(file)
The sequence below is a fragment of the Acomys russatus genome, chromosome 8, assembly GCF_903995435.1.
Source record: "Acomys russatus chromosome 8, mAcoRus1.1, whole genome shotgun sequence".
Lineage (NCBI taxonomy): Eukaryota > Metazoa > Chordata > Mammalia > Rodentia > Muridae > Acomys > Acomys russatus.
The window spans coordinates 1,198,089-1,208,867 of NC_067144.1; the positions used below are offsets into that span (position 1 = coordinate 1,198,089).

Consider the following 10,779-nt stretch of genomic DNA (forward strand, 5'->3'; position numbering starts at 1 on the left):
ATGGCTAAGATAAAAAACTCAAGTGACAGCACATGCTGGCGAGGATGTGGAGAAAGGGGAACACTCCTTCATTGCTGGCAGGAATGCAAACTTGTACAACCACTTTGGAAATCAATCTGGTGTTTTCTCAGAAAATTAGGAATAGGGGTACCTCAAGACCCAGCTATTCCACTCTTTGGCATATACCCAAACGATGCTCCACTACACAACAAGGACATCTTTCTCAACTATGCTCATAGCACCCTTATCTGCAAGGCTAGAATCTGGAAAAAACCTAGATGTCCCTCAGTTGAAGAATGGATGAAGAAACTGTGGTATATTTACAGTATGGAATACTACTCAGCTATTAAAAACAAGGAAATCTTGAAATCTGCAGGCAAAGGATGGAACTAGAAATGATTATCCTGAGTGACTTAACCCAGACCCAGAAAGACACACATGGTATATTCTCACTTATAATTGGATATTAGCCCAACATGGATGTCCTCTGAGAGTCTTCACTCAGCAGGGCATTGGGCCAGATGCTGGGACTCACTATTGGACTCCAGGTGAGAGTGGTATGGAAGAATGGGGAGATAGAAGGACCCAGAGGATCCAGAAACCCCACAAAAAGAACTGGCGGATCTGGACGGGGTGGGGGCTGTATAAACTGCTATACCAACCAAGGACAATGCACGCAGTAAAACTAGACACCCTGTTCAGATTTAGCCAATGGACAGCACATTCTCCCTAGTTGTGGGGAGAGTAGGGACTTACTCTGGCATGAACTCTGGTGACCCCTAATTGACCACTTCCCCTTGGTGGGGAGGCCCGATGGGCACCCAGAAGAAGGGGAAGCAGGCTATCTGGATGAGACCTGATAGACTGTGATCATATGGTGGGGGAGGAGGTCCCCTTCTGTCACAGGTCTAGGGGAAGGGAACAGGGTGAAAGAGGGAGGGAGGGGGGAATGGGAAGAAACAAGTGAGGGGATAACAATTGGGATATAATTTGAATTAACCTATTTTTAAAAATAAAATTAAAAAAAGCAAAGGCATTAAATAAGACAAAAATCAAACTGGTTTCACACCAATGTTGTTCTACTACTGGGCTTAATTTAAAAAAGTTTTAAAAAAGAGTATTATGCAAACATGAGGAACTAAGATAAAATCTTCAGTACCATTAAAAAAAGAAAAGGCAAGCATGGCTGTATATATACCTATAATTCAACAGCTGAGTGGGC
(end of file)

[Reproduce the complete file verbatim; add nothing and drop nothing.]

The sequence below is a fragment of the Acomys russatus genome, chromosome 8, assembly GCF_903995435.1.
Source record: "Acomys russatus chromosome 8, mAcoRus1.1, whole genome shotgun sequence".
Lineage (NCBI taxonomy): Eukaryota > Metazoa > Chordata > Mammalia > Rodentia > Muridae > Acomys > Acomys russatus.
The window spans coordinates 1,198,089-1,208,867 of NC_067144.1; the positions used below are offsets into that span (position 1 = coordinate 1,198,089).

Consider the following 10,779-nt stretch of genomic DNA (forward strand, 5'->3'; position numbering starts at 1 on the left):
ATGGCTAAGATAAAAAACTCAAGTGACAGCACATGCTGGCGAGGATGTGGAGAAAGGGGAACACTCCTTCATTGCTGGCAGGAATGCAAACTTGTACAACCACTTTGGAAATCAATCTGGTGTTTTCTCAGAAAATTAGGAATAGGGGTACCTCAAGACCCAGCTATTCCACTCTTTGGCATATACCCAAACGATGCTCCACTACACAACAAGGACATCTTTCTCAACTATGCTCATAGCACCCTTATCTGCAAGGCTAGAATCTGGAAAAAACCTAGATGTCCCTCAGTTGAAGAATGGATGAAGAAACTGTGGTATATTTACAGTATGGAATACTACTCAGCTATTAAAAACAAGGAAATCTTGAAATCTGCAGGCAAAGGATGGAACTAGAAATGATTATCCTGAGTGACTTAACCCAGACCCAGAAAGACACACATGGTATATTCTCACTTATAATTGGATATTAGCCCAACATGGATGTCCTCTGAGAGTCTTCACTCAGCAGGGCATTGGGCCAGATGCTGGGACTCACTATTGGACTCCAGGTGAGAGTGGTATGGAAGAATGGGGAGATAGAAGGACCCAGAGGATCCAGAAACCCCACAAAAAGAACTGGCGGATCTGGACGGGGTGGGGGCTGTATAAACTGCTATACCAACCAAGGACAATGCACGCAGTAAAACTAGACACCCTGTTCAGATTTAGCCAATGGACAGCACATTCTCCCTAGTTGTGGGGAGAGTAGGGACTTACTCTGGCATGAACTCTGGTGACCCCTAATTGACCACTTCCCCTTGGTGGGGAGGCCCGATGGGCACCCAGAAGAAGGGGAAGCAGGCTATCTGGATGAGACCTGATAGACTGTGATCATATGGTGGGGGAGGAGGTCCCCTTCTGTCACAGGTCTAGGGGAAGGGAACAGGGTGAAAGAGGGAGGGAGGGGGGAATGGGAAGAAACAAGTGAGGGGATAACAATTGGGATATAATTTGAATTAACCTATTTTTAAAAATAAAATTAAAAAAAGCAAAGGCATTAAATAAGACAAAAATCAAACTGGTTTCACACCAATGTTGTTCTACTACTGGGCTTAATTTAAAAAAGTTTTAAAAAAGAGTATTATGCAAACATGAGGAACTAAGATAAAATCTTCAGTACCATTAAAAAAAGAAAAGGCAAGCATGGCTGTATATATACCTATAATTCAACAGCTGAGTGGGC